Alecensa for ALK-Positive Lung Cancer: Priority Review For Treatment
from Business Wire
- Second positive Phase III head-to-head study to show Alecensa was superior to crizotinib in people with ALK-positive lung cancer
- Alecensa lowered the risk of tumor spread or growth in the brain or central nervous system
- Data will be simultaneously published in the New England Journal of Medicine and featured in the official ASCO press program
Genentech, a member of the Roche Group (SIX: RO, ROG; OTCQX: RHHBY), today announced that the Phase III ALEX study showed Alecensa® (alectinib) significantly reduced the risk of disease worsening or death (progression-free survival, PFS) by more than half (53 percent) compared to crizotinib when given as initial (first-line) treatment for people with anaplastic lymphoma kinase (ALK)-positive advanced non-small cell lung cancer (NSCLC) (hazard ratio [HR]=0.47, 95 percent CI: 0.34-0.65, p<0.0001). Median PFS reported by the investigators, the primary endpoint of the study, was not yet reached in people who received Alecensa (95 percent CI: 17.7-not reached) versus 11.1 months (95 percent CI: 9.1-13.1 months) in those who received crizotinib. Median PFS assessed by an independent review committee (IRC), a secondary endpoint, was 25.7 months (95 percent CI: 19.9-not reached) for people who received Alecensa versus 10.4 months (95 percent CI: 7.7-14.6 months) for people who received crizotinib (HR=0.50, 95 percent CI: 0.36-0.70, p<0.0001). The safety profile of Alecensa was consistent with that observed in previous studies.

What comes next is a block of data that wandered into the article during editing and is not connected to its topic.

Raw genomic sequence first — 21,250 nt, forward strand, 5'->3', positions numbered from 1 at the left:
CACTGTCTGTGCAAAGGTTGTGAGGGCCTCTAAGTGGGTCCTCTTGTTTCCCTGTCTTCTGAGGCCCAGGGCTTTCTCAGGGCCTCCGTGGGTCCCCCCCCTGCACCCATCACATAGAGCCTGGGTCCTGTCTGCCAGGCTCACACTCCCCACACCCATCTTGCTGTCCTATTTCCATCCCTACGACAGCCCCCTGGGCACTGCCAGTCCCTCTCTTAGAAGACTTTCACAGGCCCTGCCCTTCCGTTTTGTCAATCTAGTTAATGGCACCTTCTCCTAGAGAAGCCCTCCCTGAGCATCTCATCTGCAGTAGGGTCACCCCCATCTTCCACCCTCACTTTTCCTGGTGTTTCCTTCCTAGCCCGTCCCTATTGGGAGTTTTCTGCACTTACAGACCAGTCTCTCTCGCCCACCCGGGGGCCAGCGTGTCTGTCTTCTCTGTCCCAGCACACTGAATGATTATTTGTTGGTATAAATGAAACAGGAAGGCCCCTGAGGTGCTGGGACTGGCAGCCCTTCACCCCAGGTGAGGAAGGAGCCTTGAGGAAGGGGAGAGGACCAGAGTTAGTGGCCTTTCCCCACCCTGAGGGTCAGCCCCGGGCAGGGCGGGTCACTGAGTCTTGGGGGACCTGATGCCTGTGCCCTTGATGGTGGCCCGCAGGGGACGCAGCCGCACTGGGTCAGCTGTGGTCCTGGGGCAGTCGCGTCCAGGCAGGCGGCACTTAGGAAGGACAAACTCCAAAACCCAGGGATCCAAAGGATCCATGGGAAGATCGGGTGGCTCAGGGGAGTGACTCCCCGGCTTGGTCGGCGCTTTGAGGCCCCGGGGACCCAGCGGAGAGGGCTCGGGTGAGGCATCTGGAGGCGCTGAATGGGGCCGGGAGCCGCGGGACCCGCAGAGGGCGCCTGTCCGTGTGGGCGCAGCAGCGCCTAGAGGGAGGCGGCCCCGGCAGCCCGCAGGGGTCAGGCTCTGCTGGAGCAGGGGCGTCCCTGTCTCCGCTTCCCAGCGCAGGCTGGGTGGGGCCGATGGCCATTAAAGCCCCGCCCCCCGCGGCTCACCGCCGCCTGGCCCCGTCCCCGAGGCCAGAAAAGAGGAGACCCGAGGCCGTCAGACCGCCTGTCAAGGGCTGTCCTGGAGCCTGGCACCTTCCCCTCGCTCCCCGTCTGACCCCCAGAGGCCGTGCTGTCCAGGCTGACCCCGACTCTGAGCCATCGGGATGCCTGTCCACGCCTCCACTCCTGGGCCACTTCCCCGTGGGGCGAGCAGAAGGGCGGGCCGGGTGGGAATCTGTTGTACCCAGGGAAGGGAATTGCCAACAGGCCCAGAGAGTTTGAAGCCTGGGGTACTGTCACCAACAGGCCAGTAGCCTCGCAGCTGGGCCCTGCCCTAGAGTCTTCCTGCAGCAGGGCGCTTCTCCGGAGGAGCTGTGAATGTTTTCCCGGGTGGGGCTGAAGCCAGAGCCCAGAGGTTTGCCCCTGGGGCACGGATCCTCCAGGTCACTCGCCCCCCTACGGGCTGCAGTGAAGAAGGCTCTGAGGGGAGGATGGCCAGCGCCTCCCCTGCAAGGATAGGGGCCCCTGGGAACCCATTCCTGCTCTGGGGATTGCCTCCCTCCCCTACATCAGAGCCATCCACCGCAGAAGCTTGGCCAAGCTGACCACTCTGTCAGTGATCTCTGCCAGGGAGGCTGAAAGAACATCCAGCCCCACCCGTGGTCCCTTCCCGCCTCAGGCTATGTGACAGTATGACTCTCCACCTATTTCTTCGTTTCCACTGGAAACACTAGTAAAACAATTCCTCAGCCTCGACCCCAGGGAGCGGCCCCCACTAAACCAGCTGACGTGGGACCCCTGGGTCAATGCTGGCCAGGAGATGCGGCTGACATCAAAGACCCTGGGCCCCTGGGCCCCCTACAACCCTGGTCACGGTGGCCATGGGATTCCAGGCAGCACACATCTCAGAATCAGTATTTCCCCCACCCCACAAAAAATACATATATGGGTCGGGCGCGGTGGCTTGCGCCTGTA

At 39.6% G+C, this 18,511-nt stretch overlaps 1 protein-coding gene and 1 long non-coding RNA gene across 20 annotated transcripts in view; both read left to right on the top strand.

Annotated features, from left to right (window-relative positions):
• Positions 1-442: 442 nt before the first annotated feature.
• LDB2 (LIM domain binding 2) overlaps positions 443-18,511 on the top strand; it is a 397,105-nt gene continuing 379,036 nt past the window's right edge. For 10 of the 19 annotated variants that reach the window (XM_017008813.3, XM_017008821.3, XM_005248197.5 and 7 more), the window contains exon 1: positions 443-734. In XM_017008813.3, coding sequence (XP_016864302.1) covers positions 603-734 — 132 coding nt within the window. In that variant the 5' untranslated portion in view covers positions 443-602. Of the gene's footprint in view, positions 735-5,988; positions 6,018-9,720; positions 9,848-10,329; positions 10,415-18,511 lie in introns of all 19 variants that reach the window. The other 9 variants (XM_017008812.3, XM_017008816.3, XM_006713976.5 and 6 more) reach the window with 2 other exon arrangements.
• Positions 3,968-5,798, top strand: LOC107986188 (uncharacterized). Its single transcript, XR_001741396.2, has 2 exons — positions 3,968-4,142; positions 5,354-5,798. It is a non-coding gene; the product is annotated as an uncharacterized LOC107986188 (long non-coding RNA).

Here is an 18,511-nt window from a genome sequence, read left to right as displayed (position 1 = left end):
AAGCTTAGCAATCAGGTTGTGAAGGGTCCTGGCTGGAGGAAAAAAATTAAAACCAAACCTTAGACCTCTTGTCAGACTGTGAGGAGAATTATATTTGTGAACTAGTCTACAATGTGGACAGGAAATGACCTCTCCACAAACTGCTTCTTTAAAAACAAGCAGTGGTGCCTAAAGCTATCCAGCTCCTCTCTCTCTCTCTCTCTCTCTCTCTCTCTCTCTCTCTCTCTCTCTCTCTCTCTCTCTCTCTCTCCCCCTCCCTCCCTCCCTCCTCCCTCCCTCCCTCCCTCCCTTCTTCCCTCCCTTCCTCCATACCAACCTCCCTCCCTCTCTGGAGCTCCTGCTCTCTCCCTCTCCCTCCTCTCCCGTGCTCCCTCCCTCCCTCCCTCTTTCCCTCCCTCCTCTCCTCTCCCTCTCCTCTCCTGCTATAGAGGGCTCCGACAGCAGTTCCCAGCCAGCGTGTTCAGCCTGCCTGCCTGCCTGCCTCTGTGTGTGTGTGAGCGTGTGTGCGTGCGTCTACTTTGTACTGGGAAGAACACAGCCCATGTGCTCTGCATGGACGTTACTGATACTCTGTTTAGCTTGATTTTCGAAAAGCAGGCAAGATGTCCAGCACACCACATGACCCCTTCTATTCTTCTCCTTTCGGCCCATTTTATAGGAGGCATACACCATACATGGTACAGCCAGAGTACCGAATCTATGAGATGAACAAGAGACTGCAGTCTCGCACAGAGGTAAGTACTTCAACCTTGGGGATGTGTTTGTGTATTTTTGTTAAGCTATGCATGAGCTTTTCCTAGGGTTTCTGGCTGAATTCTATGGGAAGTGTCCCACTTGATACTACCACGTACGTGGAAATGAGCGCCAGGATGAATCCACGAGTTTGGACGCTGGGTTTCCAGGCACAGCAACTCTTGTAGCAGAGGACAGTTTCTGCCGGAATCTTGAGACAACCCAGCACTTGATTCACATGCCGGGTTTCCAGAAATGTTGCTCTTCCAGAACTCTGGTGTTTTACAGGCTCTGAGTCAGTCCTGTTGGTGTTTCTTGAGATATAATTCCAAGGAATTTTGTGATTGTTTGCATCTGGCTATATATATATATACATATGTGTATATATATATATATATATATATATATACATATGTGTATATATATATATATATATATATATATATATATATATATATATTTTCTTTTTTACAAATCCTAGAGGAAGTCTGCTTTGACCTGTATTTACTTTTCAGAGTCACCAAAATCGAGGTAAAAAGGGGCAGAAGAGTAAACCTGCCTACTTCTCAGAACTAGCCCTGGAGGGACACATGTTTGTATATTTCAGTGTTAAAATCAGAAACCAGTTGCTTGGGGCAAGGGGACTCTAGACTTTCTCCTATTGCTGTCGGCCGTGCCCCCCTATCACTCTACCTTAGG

“Alecensa reduced the risk of disease progression by more than half and reduced the risk of cancer spreading to or growing in the brain, which can have devastating effects for patients,” said Sandra Horning, M.D., chief medical officer and head of Global Product Development. “These results significantly improve upon the standard of care for this disease, extending the average time that people lived without their disease worsening from less than a year to more than two years. We are submitting these data to regulatory authorities around the world.”
The global, randomized Phase III ALEX study also demonstrated that Alecensa reduced the risk of disease progression in the central nervous system (CNS) by 84 percent (HR=0.16, 95 percent CI: 0.10-0.28, p<0.0001). The 12-month cumulative rate of CNS progression for people with or without existing CNS metastases at baseline was 9.4 percent (95 percent CI: 5.4-14.7 percent) for people treated with Alecensa and 41.4 percent (95 percent CI: 33.2-49.4 percent) for people treated with crizotinib.